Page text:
Saturday, December 7, 2013

Idaho Territorial Legislature Meets for the First Time

On Monday, December 7, 1863, the legislature for Idaho Territory began its first session, meeting in Lewiston. As noted earlier, the Republicans (Union Party) held a majority in both the Council and the House of Representatives.

Members chose Joseph Miller, representing the Second District, as President of the Council, after nine ballots. Histories of the time provide little information about Mr. Miller, other than that he was from Boise County.

The House chose James Tufts as their Speaker, although he had been elected from the sparsely-settled eastern side of the Territory. However, as a practical matter, Tufts might well have had the most relevant experience for the job.

Born in New Hampshire in 1829, James went to college in Vermont, then became a lawyer in Iowa. Between 1859 and 1862, he was a Probate Judge, and also served terms in the legislatures of Nebraska Territory and then Dakota Territory. Tufts also had experience as a U. S. Commissioner in Dakota Territory.

Later, when Congress split Montana off from Idaho, Tufts was appointed the Secretary of that Territory. For a time, he was Acting Governor there. He moved back to Nebraska around 1870 and lived there until his death in 1884.

This first legislature had a lot to do, and there were only eighteen men to handle the work: seven in the Council, eleven in the House. Among their first actions was to recruit some help. The Council created an administrative staff that included a Secretary and Assistant Secretary, a Sergeant-at-Arms, and a Doorkeeper. The House’s staff included a Chief Clerk and Assistant Clerk, a Sergeant-at-Arms, and a Doorkeeper.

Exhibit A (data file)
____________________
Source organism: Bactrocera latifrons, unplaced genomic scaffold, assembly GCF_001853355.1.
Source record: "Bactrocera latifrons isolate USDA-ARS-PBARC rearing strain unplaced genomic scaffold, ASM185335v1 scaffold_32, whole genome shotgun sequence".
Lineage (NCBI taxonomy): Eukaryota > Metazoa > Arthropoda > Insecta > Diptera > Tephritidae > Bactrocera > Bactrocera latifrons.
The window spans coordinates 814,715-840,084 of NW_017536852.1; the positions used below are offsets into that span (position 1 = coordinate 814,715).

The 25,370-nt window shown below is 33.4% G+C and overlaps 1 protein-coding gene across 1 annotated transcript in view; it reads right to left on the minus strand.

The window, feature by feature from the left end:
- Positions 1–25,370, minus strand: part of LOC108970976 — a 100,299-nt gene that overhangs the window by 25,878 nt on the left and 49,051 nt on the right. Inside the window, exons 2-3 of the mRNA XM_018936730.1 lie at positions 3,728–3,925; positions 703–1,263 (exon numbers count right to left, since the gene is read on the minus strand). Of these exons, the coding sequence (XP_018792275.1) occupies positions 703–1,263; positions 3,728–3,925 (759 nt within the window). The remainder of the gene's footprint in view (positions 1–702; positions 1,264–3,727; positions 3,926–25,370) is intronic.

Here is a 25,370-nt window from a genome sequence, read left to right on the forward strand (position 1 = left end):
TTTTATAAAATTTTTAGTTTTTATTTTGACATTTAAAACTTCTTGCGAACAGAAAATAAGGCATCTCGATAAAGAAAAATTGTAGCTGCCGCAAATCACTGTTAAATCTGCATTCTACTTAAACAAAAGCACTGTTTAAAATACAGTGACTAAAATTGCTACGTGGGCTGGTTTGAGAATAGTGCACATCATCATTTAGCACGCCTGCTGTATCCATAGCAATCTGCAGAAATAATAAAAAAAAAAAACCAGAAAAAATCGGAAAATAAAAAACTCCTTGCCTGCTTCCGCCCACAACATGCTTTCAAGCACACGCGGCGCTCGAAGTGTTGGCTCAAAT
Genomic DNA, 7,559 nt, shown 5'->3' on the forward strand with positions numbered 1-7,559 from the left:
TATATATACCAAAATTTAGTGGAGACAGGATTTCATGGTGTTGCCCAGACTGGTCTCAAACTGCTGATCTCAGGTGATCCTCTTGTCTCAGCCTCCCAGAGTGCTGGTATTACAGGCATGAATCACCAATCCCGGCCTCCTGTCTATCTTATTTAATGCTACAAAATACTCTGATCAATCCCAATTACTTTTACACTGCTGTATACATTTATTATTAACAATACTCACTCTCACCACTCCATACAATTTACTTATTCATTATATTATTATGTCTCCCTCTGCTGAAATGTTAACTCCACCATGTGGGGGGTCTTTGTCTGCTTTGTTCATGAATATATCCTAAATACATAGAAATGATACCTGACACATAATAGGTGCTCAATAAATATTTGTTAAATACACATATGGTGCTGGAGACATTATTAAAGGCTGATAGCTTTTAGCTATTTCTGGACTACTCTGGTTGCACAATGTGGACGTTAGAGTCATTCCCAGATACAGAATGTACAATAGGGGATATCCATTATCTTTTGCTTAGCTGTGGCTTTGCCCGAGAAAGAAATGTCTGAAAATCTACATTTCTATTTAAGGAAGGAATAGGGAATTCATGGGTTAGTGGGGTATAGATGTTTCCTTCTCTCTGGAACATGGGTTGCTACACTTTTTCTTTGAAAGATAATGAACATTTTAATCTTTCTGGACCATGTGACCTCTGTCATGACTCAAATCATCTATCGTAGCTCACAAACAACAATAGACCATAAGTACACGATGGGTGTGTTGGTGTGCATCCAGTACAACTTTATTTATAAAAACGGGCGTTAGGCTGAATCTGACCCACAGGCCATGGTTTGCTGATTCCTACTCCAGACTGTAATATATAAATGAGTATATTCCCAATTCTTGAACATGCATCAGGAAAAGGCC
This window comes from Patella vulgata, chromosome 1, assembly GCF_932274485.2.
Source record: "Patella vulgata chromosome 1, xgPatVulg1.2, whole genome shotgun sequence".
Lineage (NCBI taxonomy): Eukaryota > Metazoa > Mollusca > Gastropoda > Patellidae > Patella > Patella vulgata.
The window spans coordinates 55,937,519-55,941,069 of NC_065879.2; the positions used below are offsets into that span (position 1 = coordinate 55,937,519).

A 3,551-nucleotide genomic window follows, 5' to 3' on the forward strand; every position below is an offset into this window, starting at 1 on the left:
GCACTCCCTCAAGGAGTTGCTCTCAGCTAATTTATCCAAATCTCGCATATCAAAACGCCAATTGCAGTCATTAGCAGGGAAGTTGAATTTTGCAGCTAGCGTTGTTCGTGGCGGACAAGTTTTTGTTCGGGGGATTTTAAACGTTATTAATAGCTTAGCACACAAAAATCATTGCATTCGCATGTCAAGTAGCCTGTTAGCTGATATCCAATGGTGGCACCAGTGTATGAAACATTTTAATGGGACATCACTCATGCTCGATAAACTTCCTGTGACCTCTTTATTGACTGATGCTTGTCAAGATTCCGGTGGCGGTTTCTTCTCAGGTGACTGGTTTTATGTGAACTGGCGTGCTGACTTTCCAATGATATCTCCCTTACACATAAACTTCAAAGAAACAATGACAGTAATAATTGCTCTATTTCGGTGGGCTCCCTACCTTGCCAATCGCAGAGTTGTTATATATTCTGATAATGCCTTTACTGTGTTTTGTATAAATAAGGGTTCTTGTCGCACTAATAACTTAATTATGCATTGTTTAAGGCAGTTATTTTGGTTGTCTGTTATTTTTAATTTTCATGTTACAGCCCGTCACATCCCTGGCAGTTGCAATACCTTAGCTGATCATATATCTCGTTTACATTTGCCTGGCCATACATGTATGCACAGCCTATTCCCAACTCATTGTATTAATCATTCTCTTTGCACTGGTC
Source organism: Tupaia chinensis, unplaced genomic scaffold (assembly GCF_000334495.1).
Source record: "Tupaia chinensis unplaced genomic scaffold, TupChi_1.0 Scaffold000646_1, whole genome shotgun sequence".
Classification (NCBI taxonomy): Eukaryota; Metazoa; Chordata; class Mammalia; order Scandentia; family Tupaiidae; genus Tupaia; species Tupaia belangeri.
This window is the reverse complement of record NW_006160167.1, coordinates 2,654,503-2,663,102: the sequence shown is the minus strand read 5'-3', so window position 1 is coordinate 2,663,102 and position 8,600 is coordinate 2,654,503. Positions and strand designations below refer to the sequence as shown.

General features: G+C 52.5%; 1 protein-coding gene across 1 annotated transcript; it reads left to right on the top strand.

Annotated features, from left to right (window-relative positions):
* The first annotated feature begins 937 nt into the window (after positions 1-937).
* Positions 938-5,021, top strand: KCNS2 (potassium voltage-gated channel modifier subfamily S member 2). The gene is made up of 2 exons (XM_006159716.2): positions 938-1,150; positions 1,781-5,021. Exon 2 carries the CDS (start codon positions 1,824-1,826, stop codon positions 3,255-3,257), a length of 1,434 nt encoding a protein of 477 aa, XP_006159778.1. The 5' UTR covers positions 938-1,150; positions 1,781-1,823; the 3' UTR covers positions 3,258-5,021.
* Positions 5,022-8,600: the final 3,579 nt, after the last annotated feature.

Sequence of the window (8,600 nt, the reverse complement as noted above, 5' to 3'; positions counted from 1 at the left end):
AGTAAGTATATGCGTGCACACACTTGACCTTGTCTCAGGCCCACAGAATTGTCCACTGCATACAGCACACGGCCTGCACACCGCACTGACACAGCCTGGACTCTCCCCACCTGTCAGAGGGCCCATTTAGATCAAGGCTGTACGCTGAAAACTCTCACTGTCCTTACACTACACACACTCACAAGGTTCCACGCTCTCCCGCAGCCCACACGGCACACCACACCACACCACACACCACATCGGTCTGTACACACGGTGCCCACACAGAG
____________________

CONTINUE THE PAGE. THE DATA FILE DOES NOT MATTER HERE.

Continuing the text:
First Legislative Hall. J. H. Hawley photo.

The Organic Act stipulated that the first session of the legislature could continue for 60 days. (After that, “no session in any one year shall exceed the term of forty days.”) The Act placed constitutional restrictions on what laws could be enacted, but contained relatively few specific stipulations. One provision did say, “whereas slavery is prohibited in said territory by an act of Congress of June nineteenth, eighteen hundred and sixty-two, nothing herein contained shall be construed to authorize or permit its existence therein.”

The legislative agenda would eventually include enactment of a criminal code, practices for civil proceedings (lawsuits), probate actions (processing wills and estates), and other basic legal structure. Already, they faced a backlog of requests to incorporate several towns, and numerous applications for franchises for toll operations (roads, bridges, and ferries). Also, since much of Idaho’s vast expanse was unorganized, the legislature would spend considerable time creating a host of new counties.
They would be busy.

References: [Hawley], [Illust-State]
Michael P. Malone, Richard B. Roeder, and William L. Lang, Montana: A History of Two Centuries, Revised Edition, University of Washington Press, Seattle (1991).

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